He did not care whether the trees stood or fell, whether the cement remaine_pon the walls or dropped from them; he didn't draw a penny of income from th_lace, and did not care a damn what became of it. He allowed her to liv_here, she got her jointure out of the property, and he didn't want t_nterfere with her, but what he could not stand was the snuffy little fol_rom the town coming round his house. The Barfields at least were county, an_e wished Woodview to remain county as long as the walls held together. H_asn't a bit ashamed of all this ruin. You could receive the Prince of Wale_n a ruin, but he wouldn't care to ask him into a dissenting chapel. Mrs.
Barfield answered that she didn't see how the mere assembling of a few friend_n prayer could disgrace a house. She did not know that he objected to he_sking them. She would not ask them any more. The only thing was that ther_as no place nearer than Beeding where they could meet, and she could n_onger walk so far. She would have to give up meeting.
"It seems to me a strange taste to want to kneel down with a lot of littl_hop-keepers…. Is this where you kneel?" he said, pointing to the long dea_able. "The place is a regular little Bethel."
"Our Lord said that when a number should gather together for prayer that H_ould be among them. Those are true words, and as we get old we feel more an_ore the want of this communion of spirit. It is only then that we feel tha_e're really with God…. The folk that you despise are equal in His sight. An_iving here alone, what should I be without prayer? and Esther, after her lif_f trouble and strife, what would she be without prayer?… It is ou_onsolation."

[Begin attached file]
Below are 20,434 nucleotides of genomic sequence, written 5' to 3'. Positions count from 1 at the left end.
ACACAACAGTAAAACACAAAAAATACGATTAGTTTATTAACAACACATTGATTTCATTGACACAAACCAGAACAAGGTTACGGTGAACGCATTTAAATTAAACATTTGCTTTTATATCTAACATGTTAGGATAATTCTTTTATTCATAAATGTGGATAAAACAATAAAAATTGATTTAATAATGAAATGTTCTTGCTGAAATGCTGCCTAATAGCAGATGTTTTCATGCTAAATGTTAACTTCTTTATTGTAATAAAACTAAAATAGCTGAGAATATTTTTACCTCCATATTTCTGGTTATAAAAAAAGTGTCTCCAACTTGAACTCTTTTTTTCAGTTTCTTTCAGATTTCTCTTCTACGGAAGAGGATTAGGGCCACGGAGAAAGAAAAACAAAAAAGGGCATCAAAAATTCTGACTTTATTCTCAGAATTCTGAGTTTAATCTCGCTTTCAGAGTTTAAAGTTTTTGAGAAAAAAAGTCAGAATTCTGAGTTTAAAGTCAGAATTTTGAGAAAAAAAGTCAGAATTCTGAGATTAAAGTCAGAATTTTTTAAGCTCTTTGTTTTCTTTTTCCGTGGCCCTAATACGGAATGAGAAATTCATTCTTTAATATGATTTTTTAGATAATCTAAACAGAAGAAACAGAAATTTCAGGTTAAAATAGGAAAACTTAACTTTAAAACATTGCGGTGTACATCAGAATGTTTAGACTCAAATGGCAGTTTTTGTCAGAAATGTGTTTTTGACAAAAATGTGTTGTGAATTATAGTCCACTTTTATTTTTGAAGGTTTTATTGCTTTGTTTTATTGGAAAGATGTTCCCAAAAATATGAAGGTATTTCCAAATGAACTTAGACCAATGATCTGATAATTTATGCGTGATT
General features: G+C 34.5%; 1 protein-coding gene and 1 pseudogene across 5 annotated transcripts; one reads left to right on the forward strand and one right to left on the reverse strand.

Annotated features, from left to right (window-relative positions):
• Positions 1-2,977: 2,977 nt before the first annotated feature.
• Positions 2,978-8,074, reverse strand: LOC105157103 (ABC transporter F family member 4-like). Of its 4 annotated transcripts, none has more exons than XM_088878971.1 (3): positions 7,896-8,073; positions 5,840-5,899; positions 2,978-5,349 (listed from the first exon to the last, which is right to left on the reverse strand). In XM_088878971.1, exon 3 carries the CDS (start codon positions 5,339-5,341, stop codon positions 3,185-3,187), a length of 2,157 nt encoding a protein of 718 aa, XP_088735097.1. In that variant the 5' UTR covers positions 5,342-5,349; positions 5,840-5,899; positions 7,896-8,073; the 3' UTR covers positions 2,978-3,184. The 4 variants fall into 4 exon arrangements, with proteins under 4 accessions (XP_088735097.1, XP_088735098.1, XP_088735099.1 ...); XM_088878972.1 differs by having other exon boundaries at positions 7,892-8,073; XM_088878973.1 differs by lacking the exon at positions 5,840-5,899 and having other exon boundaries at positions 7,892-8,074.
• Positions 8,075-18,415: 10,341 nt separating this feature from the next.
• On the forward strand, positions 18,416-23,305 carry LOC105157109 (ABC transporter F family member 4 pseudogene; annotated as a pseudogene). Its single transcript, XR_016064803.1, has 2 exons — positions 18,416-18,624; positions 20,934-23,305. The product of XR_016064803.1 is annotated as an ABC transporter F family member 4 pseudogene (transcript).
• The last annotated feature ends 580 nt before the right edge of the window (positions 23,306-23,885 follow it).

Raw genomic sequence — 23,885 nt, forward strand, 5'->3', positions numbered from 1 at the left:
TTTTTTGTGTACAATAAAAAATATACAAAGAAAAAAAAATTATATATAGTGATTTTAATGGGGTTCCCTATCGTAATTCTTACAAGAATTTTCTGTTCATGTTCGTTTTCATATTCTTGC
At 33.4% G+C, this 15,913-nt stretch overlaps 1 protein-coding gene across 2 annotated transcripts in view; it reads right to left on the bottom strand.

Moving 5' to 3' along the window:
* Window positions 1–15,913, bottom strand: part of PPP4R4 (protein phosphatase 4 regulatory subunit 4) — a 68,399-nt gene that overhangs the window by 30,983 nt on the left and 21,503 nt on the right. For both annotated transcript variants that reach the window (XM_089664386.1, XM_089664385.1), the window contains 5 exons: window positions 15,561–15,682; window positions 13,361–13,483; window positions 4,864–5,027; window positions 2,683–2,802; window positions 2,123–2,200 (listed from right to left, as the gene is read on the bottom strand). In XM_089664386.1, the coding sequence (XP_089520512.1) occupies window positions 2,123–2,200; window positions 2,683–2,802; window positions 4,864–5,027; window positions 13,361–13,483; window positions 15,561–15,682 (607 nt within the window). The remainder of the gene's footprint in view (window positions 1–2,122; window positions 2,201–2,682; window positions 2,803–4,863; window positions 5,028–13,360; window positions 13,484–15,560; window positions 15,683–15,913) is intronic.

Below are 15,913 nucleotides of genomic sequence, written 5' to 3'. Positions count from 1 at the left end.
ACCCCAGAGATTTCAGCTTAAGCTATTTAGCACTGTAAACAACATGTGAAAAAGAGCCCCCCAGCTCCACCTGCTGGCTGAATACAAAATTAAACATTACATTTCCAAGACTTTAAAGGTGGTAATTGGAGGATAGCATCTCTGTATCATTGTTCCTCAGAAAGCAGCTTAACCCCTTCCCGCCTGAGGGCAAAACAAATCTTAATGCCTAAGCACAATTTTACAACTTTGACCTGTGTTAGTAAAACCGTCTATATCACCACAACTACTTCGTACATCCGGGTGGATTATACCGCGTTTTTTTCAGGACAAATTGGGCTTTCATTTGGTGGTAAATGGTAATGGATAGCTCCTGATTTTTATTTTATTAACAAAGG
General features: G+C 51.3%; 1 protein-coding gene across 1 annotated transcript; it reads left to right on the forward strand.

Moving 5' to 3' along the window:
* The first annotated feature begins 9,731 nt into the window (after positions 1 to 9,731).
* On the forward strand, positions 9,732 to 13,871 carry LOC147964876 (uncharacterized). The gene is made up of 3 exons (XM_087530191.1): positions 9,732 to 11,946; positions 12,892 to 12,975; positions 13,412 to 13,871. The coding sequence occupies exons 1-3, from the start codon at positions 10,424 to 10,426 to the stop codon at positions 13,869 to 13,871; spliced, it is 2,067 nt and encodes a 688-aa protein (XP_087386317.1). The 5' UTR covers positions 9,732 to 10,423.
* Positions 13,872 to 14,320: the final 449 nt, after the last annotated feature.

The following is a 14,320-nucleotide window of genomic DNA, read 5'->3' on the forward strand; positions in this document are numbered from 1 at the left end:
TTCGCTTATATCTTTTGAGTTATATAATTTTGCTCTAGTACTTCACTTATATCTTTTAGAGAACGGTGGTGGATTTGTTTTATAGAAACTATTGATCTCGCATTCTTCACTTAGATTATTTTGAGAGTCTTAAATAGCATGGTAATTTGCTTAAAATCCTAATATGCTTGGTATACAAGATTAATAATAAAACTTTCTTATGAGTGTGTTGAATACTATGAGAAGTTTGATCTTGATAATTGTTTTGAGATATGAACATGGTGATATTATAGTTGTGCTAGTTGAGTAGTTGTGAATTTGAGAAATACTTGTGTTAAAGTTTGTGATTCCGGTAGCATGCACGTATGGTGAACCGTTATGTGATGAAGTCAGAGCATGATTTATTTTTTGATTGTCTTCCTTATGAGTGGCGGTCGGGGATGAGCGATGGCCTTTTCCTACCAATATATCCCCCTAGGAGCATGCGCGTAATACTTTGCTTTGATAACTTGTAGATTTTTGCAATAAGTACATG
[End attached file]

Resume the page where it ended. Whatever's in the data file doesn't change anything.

"I think one should choose one's company for prayer as for everything else.
Besides, what do you get out of it? Miracles don't happen nowadays."
"You're very young, Arthur, and you cannot feel the want of prayer as w_o—two old women living in this lonely house. As age and solitude overtake us,
the realities of life float away and we become more and more sensible to th_ystery which surrounds us. And our Lord Jesus Christ gave us love and praye_o that we might see a little further."
An expression of great beauty came upon her face, that unconscious resignatio_hich, like the twilight, hallows and transforms. In such moments the humbles_earts are at one with nature, and speaks out of the eternal wisdom of things.
So even this common racing man was touched, and he said—
"I'm sorry if I said anything to hurt your religious feelings."
Mrs. Barfield did not answer.
"Do you not accept my apologies, mother?"
"My dear boy, what do I care for your apologies; what are they to me? All _hink of now is your conversion to Christ. Nothing else matters. I shal_lways pray for that."
"You may have whom you like up here; I don't mind if it makes you happy. I'_shamed of myself. Don't let's say any more about it. I'm only down for th_ay. I'm going home to-morrow."
"Home, Arthur! this is your home. I can't bear to hear you speak of any othe_lace as your home."
"Well, mother, then I shall say that I'm going back to business to-morrow."